Can Healthy Fats Stop Cancer? 7 Facts to Know

When the USDA came out with the Food Guide Pyramid in 1992, smart physicians and researchers predicted increases in heart disease, diabetes and cancer.

Guess what we saw?

Increases in heart disease, diabetes and cancer.  But why?  Those of you old enough to remember the Pyramid will recall that fats and oils were at the top of the pyramid with the instructions to “use sparingly.”  Grains, with no guidance on whole grains versus refined, made up the base of the pyramid at 6-11 servings per day.

The problem is that fats and oils, the healthy ones, are an integral part of a healthy lifestyle.  But the Pyramid drove fats into the category of “fattening” in the eyes of the American public.  To this day, many people think that foods high in fat will make them fat.  This is just not true.

Now that I’ve gotten this out of the way, we need to move on to the meat of today’s article.

There have been some clear associations between healthy fats found in wild caught fish, nuts and olive oil and lowered rates of certain types of cancer as well as an adjunct to mainstream cancer treatment.  Some examples include:

There are many more, but I think you get the idea.

This particular article is a review of the anti-cancer properties of omega-3 fatty acids.  Here’s what the authors point out:

  1. Epoxydocosapentaenoic acids (EDPs) are compounds made from the omega-3 DHA.
  2. EDPs block the compound VEGF (vascular endothelial growth factor).  VEGF stimulates the growth of new blood vessels that is so important for tumor growth.
  3. EDFs block another compound called fibroblast growth factor 2 that also makes new blood vessels.
  4. EDFs block endothelial cell migration–another process needed to form new blood vessels.
  5. EDFs block the enzyme protease, which is needed for cancer cells to metastasize.
  6. In special cellular studies, EDPs have been shown to cut primary tumor growth and metastasis by up to 70%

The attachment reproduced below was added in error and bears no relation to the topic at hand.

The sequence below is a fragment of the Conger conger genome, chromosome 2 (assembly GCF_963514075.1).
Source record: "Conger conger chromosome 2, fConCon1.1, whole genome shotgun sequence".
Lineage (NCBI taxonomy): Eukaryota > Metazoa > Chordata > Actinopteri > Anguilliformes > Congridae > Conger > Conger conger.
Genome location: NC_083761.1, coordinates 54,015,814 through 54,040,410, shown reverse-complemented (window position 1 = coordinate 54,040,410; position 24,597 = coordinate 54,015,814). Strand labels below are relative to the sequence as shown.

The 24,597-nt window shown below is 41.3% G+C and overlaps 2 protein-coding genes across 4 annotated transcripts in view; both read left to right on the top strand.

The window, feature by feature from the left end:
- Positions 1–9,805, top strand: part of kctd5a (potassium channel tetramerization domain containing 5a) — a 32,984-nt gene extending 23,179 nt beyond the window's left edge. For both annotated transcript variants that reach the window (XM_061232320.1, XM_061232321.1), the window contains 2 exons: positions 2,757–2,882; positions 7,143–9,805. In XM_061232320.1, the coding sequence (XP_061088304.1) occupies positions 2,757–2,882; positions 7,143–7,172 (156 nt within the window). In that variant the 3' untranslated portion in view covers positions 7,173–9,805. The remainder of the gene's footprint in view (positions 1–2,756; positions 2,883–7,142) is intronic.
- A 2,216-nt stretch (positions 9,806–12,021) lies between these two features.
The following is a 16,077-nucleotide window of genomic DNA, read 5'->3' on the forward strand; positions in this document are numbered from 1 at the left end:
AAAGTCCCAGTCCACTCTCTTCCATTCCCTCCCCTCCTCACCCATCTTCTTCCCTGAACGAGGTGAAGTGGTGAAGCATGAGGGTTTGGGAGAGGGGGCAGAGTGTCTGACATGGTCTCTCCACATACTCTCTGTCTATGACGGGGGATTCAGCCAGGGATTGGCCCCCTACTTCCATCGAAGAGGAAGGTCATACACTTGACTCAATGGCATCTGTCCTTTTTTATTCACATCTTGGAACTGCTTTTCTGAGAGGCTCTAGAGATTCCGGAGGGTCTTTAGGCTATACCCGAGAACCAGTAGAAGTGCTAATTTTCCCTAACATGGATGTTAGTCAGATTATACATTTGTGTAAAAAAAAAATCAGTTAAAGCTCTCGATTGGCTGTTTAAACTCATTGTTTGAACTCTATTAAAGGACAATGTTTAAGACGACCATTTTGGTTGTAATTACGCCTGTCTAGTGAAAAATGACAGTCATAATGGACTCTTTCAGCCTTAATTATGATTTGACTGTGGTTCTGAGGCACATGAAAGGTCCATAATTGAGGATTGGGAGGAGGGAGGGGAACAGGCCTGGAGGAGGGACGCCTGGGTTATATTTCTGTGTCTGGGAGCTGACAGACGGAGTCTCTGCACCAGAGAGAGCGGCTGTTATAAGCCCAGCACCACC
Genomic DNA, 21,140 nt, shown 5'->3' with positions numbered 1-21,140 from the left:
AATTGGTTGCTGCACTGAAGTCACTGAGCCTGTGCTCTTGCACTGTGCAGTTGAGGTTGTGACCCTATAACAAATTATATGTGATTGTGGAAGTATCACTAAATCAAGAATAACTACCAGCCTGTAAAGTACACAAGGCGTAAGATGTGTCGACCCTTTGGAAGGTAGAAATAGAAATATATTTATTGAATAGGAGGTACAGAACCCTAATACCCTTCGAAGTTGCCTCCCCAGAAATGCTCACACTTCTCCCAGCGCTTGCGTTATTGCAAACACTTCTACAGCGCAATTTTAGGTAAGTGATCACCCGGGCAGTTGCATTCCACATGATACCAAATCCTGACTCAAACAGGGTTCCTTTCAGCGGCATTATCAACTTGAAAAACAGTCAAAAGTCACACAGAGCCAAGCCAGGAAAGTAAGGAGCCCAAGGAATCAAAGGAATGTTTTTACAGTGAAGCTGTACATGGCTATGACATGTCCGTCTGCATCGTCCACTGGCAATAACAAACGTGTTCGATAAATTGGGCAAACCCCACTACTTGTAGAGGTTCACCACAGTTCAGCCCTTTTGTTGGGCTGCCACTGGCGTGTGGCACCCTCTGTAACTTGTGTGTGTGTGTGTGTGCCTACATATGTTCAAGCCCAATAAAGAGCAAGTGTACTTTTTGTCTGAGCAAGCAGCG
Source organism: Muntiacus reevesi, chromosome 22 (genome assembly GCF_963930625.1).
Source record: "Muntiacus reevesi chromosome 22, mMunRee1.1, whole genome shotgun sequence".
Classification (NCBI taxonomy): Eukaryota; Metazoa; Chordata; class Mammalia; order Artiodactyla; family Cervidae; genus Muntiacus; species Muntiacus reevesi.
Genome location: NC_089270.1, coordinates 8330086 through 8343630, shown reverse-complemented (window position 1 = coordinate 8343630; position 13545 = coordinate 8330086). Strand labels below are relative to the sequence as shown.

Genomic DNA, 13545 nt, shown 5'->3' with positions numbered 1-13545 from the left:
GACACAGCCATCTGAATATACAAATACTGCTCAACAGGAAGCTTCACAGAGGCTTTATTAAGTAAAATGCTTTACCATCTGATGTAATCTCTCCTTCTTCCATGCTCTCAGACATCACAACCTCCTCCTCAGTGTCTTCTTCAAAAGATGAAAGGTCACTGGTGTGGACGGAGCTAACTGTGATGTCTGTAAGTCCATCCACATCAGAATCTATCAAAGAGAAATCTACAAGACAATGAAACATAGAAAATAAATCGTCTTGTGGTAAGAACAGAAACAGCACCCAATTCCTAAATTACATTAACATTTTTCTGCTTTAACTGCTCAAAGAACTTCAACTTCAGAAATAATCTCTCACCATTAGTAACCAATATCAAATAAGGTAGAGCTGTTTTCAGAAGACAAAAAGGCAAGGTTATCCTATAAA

7. Interestingly, compounds derived from the omega-6 arachidonic acid increase angiogenesis and tumor progression.

The bottom line is that an increased intake of omega-3 fatty acids and monounsaturated fats combined with a decrease in animal-based saturated fats and omega-6 fatty acids is clearly have a role to play when it comes to cancer in our bodies.

Good sources of omega-3 fatty acids include:

  • wild caught fish
  • grass fed meats (NOT grain finished) and wild game
  • nuts and seeds (flaxseed, chia, almonds, walnuts, pecans, etc…)
  • veg-a-fed eggs

Good sources of monounsaturated fats include:

  • olive oil (extra virgin, cold pressed is best)
  • avacados
  • olives

Foods high in omega-6 and animal saturated fats to avoid:

  • vegetable oils (corn, soybean, peanut, cottonseed, etc…)
  • commercially grown meats
  • dairy products

If your fridge is a little short on items on the first 2 lists above and loaded with the third list, it’s time for a purge.  Your future risk of cancer depends on it.

James Bogash

For more than a decade, Dr. Bogash has stayed current with the medical literature as it relates to physiology, disease prevention and disease management. He uses his knowledge to educate patients, the community and cyberspace on the best way to avoid and / or manage chronic diseases using lifestyle and targeted supplementation.